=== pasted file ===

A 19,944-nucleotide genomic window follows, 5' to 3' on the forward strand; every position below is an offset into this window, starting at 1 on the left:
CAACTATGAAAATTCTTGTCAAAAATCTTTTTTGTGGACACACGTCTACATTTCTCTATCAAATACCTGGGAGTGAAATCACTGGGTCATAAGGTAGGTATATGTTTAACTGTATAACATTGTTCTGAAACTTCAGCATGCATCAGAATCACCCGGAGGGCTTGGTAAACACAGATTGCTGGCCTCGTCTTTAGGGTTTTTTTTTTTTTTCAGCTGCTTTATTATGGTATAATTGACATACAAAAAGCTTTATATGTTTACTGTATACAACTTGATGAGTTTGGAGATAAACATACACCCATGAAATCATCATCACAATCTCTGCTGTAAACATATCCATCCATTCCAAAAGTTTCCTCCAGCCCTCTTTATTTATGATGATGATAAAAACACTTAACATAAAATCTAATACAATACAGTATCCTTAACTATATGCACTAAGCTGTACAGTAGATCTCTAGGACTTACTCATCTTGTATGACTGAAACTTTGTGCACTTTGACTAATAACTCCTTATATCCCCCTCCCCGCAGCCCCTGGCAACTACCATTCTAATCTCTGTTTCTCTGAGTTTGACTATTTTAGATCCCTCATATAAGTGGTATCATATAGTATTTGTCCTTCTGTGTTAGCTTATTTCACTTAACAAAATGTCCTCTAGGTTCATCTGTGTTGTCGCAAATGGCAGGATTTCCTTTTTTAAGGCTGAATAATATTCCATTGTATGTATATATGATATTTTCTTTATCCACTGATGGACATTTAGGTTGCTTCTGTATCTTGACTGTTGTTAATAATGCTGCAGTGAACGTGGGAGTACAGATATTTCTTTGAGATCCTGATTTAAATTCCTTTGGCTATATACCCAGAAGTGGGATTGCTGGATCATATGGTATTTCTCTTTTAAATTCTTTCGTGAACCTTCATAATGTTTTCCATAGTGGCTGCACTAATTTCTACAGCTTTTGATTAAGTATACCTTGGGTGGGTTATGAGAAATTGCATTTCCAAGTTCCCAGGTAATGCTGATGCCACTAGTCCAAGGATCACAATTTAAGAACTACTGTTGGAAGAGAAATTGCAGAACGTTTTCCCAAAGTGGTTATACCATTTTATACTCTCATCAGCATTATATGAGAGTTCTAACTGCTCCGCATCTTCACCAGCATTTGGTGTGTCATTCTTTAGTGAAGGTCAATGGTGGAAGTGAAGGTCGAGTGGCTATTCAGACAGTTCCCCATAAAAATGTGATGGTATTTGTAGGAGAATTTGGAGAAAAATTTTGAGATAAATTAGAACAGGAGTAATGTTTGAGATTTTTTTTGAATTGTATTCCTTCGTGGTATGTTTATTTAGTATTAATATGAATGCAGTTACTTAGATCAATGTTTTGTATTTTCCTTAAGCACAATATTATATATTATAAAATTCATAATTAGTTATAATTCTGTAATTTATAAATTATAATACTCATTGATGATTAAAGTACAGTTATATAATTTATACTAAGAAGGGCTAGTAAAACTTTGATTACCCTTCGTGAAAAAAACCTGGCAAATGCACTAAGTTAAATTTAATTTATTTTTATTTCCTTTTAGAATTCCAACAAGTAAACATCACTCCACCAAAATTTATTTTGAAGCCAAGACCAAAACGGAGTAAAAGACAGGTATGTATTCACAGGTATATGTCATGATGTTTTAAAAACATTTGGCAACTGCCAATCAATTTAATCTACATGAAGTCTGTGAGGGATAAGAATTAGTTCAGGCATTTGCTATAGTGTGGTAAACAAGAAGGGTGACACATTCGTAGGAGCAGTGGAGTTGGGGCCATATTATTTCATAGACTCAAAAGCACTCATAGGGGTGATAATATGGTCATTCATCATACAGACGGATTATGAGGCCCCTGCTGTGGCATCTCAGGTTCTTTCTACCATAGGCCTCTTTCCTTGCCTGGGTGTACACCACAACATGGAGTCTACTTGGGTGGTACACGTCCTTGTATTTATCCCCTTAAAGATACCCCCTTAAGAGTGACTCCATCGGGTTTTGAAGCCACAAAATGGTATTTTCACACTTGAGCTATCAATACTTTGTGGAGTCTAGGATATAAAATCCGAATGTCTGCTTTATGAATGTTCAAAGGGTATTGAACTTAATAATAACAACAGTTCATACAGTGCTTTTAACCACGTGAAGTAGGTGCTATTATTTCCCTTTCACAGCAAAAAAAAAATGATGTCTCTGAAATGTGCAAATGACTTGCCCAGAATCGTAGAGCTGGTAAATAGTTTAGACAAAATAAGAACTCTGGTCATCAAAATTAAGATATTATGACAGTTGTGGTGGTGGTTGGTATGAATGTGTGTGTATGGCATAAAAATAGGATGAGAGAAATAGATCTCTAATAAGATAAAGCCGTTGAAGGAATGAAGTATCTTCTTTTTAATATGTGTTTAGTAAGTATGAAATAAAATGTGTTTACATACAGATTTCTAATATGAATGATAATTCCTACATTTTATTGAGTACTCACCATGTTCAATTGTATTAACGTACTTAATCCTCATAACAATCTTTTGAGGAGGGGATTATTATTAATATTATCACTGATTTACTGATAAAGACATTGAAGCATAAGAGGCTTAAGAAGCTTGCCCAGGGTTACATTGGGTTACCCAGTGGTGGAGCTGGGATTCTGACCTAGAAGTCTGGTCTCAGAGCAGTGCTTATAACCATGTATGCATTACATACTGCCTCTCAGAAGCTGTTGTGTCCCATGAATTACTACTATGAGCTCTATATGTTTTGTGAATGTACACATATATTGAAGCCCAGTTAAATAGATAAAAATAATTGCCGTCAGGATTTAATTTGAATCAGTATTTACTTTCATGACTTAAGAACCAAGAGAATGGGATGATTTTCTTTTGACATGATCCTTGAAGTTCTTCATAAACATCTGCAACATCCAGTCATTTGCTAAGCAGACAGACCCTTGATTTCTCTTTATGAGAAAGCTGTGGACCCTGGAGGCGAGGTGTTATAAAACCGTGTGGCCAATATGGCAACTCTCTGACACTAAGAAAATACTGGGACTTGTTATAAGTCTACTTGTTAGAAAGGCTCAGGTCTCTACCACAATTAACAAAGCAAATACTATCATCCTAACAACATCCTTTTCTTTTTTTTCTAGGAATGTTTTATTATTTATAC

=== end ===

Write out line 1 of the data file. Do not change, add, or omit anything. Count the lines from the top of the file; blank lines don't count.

A 19,944-nucleotide genomic window follows, 5' to 3' on the forward strand; every position below is an offset into this window, starting at 1 on the left: